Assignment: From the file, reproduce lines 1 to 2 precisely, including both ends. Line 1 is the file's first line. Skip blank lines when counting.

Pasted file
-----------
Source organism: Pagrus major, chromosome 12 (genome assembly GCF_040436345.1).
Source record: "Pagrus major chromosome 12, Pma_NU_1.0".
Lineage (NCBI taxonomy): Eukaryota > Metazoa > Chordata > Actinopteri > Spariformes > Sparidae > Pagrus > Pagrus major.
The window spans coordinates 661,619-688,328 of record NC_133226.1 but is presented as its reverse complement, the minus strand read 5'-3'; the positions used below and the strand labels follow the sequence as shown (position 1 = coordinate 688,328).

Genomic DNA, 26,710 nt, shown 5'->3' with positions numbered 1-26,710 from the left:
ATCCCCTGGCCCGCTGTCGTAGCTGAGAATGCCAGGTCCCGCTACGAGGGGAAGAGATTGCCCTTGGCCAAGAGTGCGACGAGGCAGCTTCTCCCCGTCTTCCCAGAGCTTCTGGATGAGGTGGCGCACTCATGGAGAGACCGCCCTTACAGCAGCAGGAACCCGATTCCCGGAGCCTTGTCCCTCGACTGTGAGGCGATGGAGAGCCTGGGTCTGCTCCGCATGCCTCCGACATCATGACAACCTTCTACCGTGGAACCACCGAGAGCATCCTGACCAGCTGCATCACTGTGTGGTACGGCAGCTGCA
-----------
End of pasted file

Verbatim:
Source organism: Pagrus major, chromosome 12 (genome assembly GCF_040436345.1).
Source record: "Pagrus major chromosome 12, Pma_NU_1.0".